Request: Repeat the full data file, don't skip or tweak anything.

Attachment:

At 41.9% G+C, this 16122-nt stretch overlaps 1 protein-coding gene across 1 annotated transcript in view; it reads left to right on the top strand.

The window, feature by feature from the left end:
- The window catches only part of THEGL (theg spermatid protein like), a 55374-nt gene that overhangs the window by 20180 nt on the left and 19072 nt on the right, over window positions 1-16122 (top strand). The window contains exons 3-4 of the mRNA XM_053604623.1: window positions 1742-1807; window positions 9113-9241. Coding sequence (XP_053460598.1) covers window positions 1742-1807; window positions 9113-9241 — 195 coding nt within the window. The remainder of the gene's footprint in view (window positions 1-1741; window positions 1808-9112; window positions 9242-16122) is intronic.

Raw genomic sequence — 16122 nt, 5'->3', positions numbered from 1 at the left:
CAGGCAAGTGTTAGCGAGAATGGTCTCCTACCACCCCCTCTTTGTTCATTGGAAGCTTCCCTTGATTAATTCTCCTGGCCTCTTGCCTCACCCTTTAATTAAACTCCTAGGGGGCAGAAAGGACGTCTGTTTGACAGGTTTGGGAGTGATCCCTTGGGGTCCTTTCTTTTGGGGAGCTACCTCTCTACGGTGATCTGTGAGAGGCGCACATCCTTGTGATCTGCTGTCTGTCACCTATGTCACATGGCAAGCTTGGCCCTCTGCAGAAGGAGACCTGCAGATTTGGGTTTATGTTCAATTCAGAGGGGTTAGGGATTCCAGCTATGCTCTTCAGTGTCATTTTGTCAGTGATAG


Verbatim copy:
At 41.9% G+C, this 16122-nt stretch overlaps 1 protein-coding gene across 1 annotated transcript in view; it reads left to right on the top strand.

The window, feature by feature from the left end:
- The window catches only part of THEGL (theg spermatid protein like), a 55374-nt gene that overhangs the window by 20180 nt on the left and 19072 nt on the right, over window positions 1-16122 (top strand). The window contains exons 3-4 of the mRNA XM_053604623.1: window positions 1742-1807; window positions 9113-9241. Coding sequence (XP_053460598.1) covers window positions 1742-1807; window positions 9113-9241 — 195 coding nt within the window. The remainder of the gene's footprint in view (window positions 1-1741; window positions 1808-9112; window positions 9242-16122) is intronic.

Raw genomic sequence — 16122 nt, 5'->3', positions numbered from 1 at the left:
CAGGCAAGTGTTAGCGAGAATGGTCTCCTACCACCCCCTCTTTGTTCATTGGAAGCTTCCCTTGATTAATTCTCCTGGCCTCTTGCCTCACCCTTTAATTAAACTCCTAGGGGGCAGAAAGGACGTCTGTTTGACAGGTTTGGGAGTGATCCCTTGGGGTCCTTTCTTTTGGGGAGCTACCTCTCTACGGTGATCTGTGAGAGGCGCACATCCTTGTGATCTGCTGTCTGTCACCTATGTCACATGGCAAGCTTGGCCCTCTGCAGAAGGAGACCTGCAGATTTGGGTTTATGTTCAATTCAGAGGGGTTAGGGATTCCAGCTATGCTCTTCAGTGTCATTTTGTCAGTGATAG